Many Evangelical Protestants churches exclude all non-Evangelical or non-Protestant groups from their definitions of Christianity. On the other hand, some Hindu writers are so inclusive that they claim as Hindus adherents of any religion that arose in a Hindu environment, including Buddhists, Jains and Sikhs.

The elements of culture that unite people in a distinct and specific nation

These definitions are theological in nature and of little use in this statistical context. Groups such as Rastafarians, Mandeans, Tenrikyo, and the Church of Scientology are too small, too new or too unimportant in world history to be included in most surveys of "major world religions.

Does the faith group consider itself to be part of or the definitive version of a larger religion? Does the larger religion consider the faith group to be part of its tradition?

What is a "religion" for the purposes of this list?

If the answer to both of these questions is no, then the faith group is probably a distinct religion. If the answer to both questions is yes, the faith group is a division within the larger religion and thus not a world religion, but a division of a world religion.

For example, Tenrikyo arose in the s in Japan in a Shinto context. The founder explained that her new revelations came from various Shinto kami gods.Urbanism, Architecture, and the Use of Space The yurt is the main architectural remnant from the Kazakh nomadic years.

The yurt is a round, transportable dwelling not unlike the Native American tepee (the yurt being shorter and flatter than the tepee).

The melting pot is a monocultural metaphor for a heterogeneous society becoming more homogeneous, the different elements "melting together" into a harmonious whole with a common culture or vice versa, for a homogeneous society becoming more heterogeneous through the influx of foreign elements with different cultural background with a potential creation of disharmony with the previous culture.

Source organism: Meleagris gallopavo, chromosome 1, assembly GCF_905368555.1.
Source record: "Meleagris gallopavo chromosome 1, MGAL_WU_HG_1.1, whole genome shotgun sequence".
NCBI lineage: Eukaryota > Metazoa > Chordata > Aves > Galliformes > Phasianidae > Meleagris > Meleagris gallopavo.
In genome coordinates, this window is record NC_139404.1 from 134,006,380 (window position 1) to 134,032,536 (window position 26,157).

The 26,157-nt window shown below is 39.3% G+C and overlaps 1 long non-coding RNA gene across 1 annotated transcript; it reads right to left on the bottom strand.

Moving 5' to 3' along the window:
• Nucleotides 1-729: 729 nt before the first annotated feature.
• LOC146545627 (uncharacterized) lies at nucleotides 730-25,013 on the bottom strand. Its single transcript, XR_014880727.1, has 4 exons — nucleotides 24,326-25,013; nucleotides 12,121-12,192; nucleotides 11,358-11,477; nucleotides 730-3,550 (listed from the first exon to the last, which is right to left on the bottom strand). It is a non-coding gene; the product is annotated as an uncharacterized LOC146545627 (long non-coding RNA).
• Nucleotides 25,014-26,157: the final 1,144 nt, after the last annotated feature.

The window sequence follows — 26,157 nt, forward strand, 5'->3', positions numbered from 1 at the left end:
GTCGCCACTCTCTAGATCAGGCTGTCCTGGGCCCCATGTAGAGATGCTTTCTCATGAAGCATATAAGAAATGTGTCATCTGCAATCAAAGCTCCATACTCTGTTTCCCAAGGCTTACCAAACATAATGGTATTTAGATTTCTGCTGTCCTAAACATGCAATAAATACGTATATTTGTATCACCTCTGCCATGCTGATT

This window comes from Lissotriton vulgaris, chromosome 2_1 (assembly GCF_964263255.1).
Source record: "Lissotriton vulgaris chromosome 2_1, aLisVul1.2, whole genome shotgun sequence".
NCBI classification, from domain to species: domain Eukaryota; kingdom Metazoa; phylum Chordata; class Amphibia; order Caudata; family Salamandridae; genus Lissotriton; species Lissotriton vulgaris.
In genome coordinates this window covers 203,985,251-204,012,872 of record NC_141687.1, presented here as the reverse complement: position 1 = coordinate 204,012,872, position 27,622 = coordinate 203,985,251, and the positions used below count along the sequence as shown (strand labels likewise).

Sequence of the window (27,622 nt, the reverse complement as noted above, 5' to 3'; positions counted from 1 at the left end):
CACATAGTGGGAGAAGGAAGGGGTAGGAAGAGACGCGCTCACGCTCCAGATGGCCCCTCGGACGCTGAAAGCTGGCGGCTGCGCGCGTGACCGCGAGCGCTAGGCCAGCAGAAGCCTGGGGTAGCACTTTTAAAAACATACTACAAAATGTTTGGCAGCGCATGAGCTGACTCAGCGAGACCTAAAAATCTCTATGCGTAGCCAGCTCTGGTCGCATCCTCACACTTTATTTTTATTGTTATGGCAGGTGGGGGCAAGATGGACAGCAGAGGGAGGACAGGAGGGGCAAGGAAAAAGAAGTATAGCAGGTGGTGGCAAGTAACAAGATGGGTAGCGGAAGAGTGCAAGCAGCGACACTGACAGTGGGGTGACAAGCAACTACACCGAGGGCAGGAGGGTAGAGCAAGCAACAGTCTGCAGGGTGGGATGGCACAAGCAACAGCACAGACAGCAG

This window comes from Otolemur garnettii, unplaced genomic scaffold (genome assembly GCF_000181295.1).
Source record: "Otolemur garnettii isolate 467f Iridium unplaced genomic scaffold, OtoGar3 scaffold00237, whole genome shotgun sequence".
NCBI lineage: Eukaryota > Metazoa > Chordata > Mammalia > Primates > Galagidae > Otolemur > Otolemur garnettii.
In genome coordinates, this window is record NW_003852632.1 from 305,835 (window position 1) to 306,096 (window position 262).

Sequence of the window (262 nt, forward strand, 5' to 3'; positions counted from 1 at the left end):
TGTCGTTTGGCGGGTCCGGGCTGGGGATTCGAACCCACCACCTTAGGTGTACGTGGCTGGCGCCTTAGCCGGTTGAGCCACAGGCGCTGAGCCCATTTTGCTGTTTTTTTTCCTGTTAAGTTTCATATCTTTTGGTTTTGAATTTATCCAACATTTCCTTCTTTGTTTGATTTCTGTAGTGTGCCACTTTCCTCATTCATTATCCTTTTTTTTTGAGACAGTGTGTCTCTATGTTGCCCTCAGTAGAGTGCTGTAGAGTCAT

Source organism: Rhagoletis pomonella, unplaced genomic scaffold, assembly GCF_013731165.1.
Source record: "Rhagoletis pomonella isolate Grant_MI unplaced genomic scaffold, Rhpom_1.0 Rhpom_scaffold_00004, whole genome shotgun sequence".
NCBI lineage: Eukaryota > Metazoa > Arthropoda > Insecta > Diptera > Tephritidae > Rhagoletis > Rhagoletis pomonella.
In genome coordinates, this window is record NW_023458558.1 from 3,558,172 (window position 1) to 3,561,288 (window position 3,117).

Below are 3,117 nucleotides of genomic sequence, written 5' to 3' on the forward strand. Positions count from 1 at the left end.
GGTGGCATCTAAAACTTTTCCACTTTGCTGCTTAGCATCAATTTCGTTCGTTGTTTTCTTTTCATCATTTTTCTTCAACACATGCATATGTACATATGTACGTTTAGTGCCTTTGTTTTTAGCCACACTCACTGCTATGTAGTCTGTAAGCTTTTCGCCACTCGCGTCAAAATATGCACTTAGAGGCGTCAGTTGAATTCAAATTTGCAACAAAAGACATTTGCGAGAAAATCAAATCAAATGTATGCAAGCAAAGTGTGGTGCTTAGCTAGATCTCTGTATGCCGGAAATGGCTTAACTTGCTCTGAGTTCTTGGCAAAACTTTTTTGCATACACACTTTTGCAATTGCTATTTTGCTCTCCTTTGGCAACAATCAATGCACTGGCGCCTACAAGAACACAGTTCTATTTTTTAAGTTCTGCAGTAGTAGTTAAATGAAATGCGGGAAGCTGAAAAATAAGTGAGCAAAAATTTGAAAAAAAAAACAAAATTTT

BOOK III. BEFORE speaking of the different forms of government, let us try to fix the exact sense of the word, which has not yet been very clearly explained.. 1. GOVERNMENT IN GENERAL. I WARN the reader that this chapter requires careful reading, and that I am unable to make myself clear to those who refuse to be attentive.

Every free action is produced by the concurrence of two causes; one. "ALL ABOUT HINDUISM" is intended to meet the needs of those who want to be introduced to the various facets of the crystal that is Hinduism.

Abstract. This article deals with the problems in translating literary prose and reveals some pertinent solutions and also concentrates on the need to expand the perimeters of Translation Studies.

Racism is the belief in the superiority of one race over another, which often results in discrimination and prejudice towards people based on their race or of the s, the use of the term "racism" does not easily fall under a single definition.

The ideology underlying racist practices often includes the idea that humans can be subdivided into distinct groups that are different.

Rousseau: Social Contract: Book III